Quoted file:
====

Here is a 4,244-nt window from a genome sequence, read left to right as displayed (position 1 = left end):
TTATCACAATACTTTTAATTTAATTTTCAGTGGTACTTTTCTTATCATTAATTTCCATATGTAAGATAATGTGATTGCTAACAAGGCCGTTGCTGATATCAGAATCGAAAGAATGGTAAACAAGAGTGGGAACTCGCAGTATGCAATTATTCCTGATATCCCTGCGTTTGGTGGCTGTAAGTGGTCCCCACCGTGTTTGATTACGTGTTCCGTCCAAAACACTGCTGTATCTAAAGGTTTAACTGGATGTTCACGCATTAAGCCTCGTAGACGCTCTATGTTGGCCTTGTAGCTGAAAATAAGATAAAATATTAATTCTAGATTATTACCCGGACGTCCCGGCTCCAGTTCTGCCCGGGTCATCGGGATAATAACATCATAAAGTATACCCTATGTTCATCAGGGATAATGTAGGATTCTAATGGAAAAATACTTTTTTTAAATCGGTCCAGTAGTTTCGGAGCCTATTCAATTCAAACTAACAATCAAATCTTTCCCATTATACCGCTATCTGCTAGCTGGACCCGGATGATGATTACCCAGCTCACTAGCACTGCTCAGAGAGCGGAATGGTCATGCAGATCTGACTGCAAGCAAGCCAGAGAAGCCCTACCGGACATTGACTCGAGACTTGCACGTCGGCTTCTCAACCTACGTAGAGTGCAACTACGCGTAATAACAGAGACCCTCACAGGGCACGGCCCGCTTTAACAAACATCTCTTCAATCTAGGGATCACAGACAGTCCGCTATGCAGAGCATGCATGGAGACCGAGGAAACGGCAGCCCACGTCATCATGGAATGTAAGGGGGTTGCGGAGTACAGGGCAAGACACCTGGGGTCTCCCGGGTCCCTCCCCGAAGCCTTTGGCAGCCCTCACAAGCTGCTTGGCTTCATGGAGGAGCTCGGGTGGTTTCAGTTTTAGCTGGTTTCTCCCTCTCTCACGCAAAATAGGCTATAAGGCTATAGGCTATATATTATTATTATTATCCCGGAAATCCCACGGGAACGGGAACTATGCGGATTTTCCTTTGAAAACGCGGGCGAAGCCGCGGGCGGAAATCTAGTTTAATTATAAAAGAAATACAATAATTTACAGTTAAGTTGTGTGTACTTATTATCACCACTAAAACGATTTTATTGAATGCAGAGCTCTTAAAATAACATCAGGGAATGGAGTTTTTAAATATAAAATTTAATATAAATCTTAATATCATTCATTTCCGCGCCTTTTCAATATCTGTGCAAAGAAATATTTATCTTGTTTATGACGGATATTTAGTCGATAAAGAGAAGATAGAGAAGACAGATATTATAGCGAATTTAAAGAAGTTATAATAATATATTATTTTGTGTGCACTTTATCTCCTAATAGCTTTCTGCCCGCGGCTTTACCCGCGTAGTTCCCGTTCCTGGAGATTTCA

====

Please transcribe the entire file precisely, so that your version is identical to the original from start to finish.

Here is a 4,244-nt window from a genome sequence, read left to right as displayed (position 1 = left end):
TTATCACAATACTTTTAATTTAATTTTCAGTGGTACTTTTCTTATCATTAATTTCCATATGTAAGATAATGTGATTGCTAACAAGGCCGTTGCTGATATCAGAATCGAAAGAATGGTAAACAAGAGTGGGAACTCGCAGTATGCAATTATTCCTGATATCCCTGCGTTTGGTGGCTGTAAGTGGTCCCCACCGTGTTTGATTACGTGTTCCGTCCAAAACACTGCTGTATCTAAAGGTTTAACTGGATGTTCACGCATTAAGCCTCGTAGACGCTCTATGTTGGCCTTGTAGCTGAAAATAAGATAAAATATTAATTCTAGATTATTACCCGGACGTCCCGGCTCCAGTTCTGCCCGGGTCATCGGGATAATAACATCATAAAGTATACCCTATGTTCATCAGGGATAATGTAGGATTCTAATGGAAAAATACTTTTTTTAAATCGGTCCAGTAGTTTCGGAGCCTATTCAATTCAAACTAACAATCAAATCTTTCCCATTATACCGCTATCTGCTAGCTGGACCCGGATGATGATTACCCAGCTCACTAGCACTGCTCAGAGAGCGGAATGGTCATGCAGATCTGACTGCAAGCAAGCCAGAGAAGCCCTACCGGACATTGACTCGAGACTTGCACGTCGGCTTCTCAACCTACGTAGAGTGCAACTACGCGTAATAACAGAGACCCTCACAGGGCACGGCCCGCTTTAACAAACATCTCTTCAATCTAGGGATCACAGACAGTCCGCTATGCAGAGCATGCATGGAGACCGAGGAAACGGCAGCCCACGTCATCATGGAATGTAAGGGGGTTGCGGAGTACAGGGCAAGACACCTGGGGTCTCCCGGGTCCCTCCCCGAAGCCTTTGGCAGCCCTCACAAGCTGCTTGGCTTCATGGAGGAGCTCGGGTGGTTTCAGTTTTAGCTGGTTTCTCCCTCTCTCACGCAAAATAGGCTATAAGGCTATAGGCTATATATTATTATTATTATCCCGGAAATCCCACGGGAACGGGAACTATGCGGATTTTCCTTTGAAAACGCGGGCGAAGCCGCGGGCGGAAATCTAGTTTAATTATAAAAGAAATACAATAATTTACAGTTAAGTTGTGTGTACTTATTATCACCACTAAAACGATTTTATTGAATGCAGAGCTCTTAAAATAACATCAGGGAATGGAGTTTTTAAATATAAAATTTAATATAAATCTTAATATCATTCATTTCCGCGCCTTTTCAATATCTGTGCAAAGAAATATTTATCTTGTTTATGACGGATATTTAGTCGATAAAGAGAAGATAGAGAAGACAGATATTATAGCGAATTTAAAGAAGTTATAATAATATATTATTTTGTGTGCACTTTATCTCCTAATAGCTTTCTGCCCGCGGCTTTACCCGCGTAGTTCCCGTTCCTGGAGATTTCA